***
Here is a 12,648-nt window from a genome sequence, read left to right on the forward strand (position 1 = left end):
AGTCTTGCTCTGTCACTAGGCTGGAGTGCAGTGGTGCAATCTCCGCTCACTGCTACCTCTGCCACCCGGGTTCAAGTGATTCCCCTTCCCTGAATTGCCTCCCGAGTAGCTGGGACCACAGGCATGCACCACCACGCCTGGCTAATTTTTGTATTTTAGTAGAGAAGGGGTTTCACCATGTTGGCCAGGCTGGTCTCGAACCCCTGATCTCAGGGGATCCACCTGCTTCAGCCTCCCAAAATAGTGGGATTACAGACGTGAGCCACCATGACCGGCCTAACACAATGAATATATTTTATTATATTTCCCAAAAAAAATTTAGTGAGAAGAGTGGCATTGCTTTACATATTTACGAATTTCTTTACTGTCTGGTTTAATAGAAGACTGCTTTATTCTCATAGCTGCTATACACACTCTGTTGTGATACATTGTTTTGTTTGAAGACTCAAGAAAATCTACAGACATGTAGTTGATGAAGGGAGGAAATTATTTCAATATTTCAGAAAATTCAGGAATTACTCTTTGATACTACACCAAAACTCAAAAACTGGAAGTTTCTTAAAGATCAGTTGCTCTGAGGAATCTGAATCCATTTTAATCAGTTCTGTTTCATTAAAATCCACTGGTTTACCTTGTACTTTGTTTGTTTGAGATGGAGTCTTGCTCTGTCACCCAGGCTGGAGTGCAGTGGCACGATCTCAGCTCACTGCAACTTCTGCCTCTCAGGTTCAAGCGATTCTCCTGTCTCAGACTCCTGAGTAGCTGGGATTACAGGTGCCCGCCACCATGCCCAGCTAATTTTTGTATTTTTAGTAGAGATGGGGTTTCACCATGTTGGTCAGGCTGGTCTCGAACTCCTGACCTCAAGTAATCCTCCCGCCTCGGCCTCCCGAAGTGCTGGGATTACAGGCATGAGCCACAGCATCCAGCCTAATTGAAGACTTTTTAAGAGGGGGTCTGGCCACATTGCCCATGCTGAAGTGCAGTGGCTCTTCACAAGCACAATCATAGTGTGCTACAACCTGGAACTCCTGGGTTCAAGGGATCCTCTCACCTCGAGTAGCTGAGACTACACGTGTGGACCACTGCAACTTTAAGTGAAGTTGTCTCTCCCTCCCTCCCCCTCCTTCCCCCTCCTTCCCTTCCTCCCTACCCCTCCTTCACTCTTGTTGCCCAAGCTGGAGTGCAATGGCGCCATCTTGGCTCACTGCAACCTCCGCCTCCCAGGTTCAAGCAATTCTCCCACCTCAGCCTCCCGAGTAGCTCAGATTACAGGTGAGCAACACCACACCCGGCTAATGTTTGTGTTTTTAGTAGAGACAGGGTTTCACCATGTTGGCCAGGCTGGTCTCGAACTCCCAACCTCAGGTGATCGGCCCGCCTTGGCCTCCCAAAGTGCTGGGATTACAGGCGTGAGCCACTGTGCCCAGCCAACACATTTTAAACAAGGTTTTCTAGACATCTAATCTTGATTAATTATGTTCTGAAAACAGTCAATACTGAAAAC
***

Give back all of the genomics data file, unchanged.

Here is a 12,648-nt window from a genome sequence, read left to right on the forward strand (position 1 = left end):
AGTCTTGCTCTGTCACTAGGCTGGAGTGCAGTGGTGCAATCTCCGCTCACTGCTACCTCTGCCACCCGGGTTCAAGTGATTCCCCTTCCCTGAATTGCCTCCCGAGTAGCTGGGACCACAGGCATGCACCACCACGCCTGGCTAATTTTTGTATTTTAGTAGAGAAGGGGTTTCACCATGTTGGCCAGGCTGGTCTCGAACCCCTGATCTCAGGGGATCCACCTGCTTCAGCCTCCCAAAATAGTGGGATTACAGACGTGAGCCACCATGACCGGCCTAACACAATGAATATATTTTATTATATTTCCCAAAAAAAATTTAGTGAGAAGAGTGGCATTGCTTTACATATTTACGAATTTCTTTACTGTCTGGTTTAATAGAAGACTGCTTTATTCTCATAGCTGCTATACACACTCTGTTGTGATACATTGTTTTGTTTGAAGACTCAAGAAAATCTACAGACATGTAGTTGATGAAGGGAGGAAATTATTTCAATATTTCAGAAAATTCAGGAATTACTCTTTGATACTACACCAAAACTCAAAAACTGGAAGTTTCTTAAAGATCAGTTGCTCTGAGGAATCTGAATCCATTTTAATCAGTTCTGTTTCATTAAAATCCACTGGTTTACCTTGTACTTTGTTTGTTTGAGATGGAGTCTTGCTCTGTCACCCAGGCTGGAGTGCAGTGGCACGATCTCAGCTCACTGCAACTTCTGCCTCTCAGGTTCAAGCGATTCTCCTGTCTCAGACTCCTGAGTAGCTGGGATTACAGGTGCCCGCCACCATGCCCAGCTAATTTTTGTATTTTTAGTAGAGATGGGGTTTCACCATGTTGGTCAGGCTGGTCTCGAACTCCTGACCTCAAGTAATCCTCCCGCCTCGGCCTCCCGAAGTGCTGGGATTACAGGCATGAGCCACAGCATCCAGCCTAATTGAAGACTTTTTAAGAGGGGGTCTGGCCACATTGCCCATGCTGAAGTGCAGTGGCTCTTCACAAGCACAATCATAGTGTGCTACAACCTGGAACTCCTGGGTTCAAGGGATCCTCTCACCTCGAGTAGCTGAGACTACACGTGTGGACCACTGCAACTTTAAGTGAAGTTGTCTCTCCCTCCCTCCCCCTCCTTCCCCCTCCTTCCCTTCCTCCCTACCCCTCCTTCACTCTTGTTGCCCAAGCTGGAGTGCAATGGCGCCATCTTGGCTCACTGCAACCTCCGCCTCCCAGGTTCAAGCAATTCTCCCACCTCAGCCTCCCGAGTAGCTCAGATTACAGGTGAGCAACACCACACCCGGCTAATGTTTGTGTTTTTAGTAGAGACAGGGTTTCACCATGTTGGCCAGGCTGGTCTCGAACTCCCAACCTCAGGTGATCGGCCCGCCTTGGCCTCCCAAAGTGCTGGGATTACAGGCGTGAGCCACTGTGCCCAGCCAACACATTTTAAACAAGGTTTTCTAGACATCTAATCTTGATTAATTATGTTCTGAAAACAGTCAATACTGAAAAC